It is not just caste but the economic condition of voters that could also determine how they vote. Over half the respondents (54%) in our survey said that they are finding it difficult to make ends meet with their current household income. This sentiment is predominant across communities with the exception of the upper castes and, to some extent, the Patels. Moreover, in every community, even the dominant ones, those who reported financial hardship were found to be leaning toward the Congress. For instance, even among the upper castes, staunch backers of the BJP, a plurality of those who said they were facing economic difficulties were found to be supporting Congress.
Demonetisation and the goods and services tax (GST) may also be affecting the BJP’s popularity. Two in every five respondents said the GST was a bad decision. In August, one in every four had viewed it as such. Outright support for demonetisation has also fallen, from over half to a third. Significantly, 44% of respondents said they knew someone whose business or job had been badly affected on account of the two measures. Not surprisingly, the BJP’s advantage over the Congress among traders has reduced to just four points. Adding to people’s economic woes is the problem of price rise and unemployment. For 19% of those surveyed, inflation will be the most important voting issue; for 11%, a lack of jobs, and for 10%, poverty. The sense we get is that the election outcome will also be determined by economic concerns.
The Congress’s focus on farmers and youth through its campaign slogan, “Yuva Rozgaar, Khedut Adhikaar,” and its party vice-president Rahul Gandhi’s constant focus on this message in his speeches seems to be bearing fruit. Half the farmers and nearly as many youngsters were found to be backing the party. Interestingly, three-fourths of the youth have heard of “Vikas Gando Thayo Chhe”, the social media trend that mocks the BJP’s developmental claims. However, the Congress is struggling to make headway among women in cities, the majority of whom strongly back the BJP.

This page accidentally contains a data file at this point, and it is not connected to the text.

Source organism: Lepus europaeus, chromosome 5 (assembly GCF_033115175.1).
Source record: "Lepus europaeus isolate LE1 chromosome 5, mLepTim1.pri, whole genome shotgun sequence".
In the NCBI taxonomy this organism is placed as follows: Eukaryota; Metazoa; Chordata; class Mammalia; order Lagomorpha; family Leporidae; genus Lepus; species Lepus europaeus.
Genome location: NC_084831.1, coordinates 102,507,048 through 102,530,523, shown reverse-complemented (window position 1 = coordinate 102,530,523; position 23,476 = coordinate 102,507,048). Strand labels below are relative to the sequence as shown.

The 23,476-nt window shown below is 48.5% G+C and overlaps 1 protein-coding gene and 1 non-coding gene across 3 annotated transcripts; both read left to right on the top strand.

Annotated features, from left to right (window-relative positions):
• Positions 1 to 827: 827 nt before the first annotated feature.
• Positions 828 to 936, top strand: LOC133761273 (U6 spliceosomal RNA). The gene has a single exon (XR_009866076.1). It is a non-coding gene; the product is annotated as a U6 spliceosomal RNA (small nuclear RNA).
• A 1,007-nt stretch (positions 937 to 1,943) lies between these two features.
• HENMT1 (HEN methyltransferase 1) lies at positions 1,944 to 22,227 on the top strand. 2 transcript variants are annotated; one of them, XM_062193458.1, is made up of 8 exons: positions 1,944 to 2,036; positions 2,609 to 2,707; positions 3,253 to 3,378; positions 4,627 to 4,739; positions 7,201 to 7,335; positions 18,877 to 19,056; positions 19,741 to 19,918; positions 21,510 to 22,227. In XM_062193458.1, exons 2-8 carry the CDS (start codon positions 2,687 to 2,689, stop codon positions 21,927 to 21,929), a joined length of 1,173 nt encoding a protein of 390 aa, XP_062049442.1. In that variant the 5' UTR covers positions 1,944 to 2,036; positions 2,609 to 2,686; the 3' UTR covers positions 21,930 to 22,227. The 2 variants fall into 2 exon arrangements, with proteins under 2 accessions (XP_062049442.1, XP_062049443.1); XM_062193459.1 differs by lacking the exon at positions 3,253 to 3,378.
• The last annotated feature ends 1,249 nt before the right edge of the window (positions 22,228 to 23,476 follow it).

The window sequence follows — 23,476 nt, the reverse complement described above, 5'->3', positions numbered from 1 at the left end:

The personal popularity of Mr. Modi, who visited the State several times before the announcement of the elections, seems to have declined (from four-fifths in August to two-thirds in October), but he still remains far more popular than any other leader from the Congress camp.
What should be cause for concern within the BJP is the drastic decline in satisfaction levels with Mr. Modi’s government. In May this year, when Lokniti had conducted a poll in Gujarat as part of a national study, three-fourths of voters had expressed satisfaction with the Central government’s performance. That came down to two-thirds in August, and has now further declined to just a little over half. Satisfaction levels with the government of Chief Minister Vijay Rupani too have seen a similar decline.
What should worry the BJP is the creation of a pro-Congress hawa, or mood. Our survey found a near equal perception among voters about the prospects of both parties winning. With its “Congress Aave Chhe (Congress is coming)” campaign, the party is beginning to significantly dent the BJP’s aura of invincibility. This building of a hawa, or vatavaran as it’s called in Gujarat, could dictate voter preferences at the voting booth, more so for those who are still deciding or leaning toward smaller parties. But for the Congress to cause an upset, this hawa cannot be restricted to only some parts of the State, as is the case now. Moreover, a hawa alone may not be enough to defeat the BJP in its bastion. It will have to get stronger and become an aandhi (storm).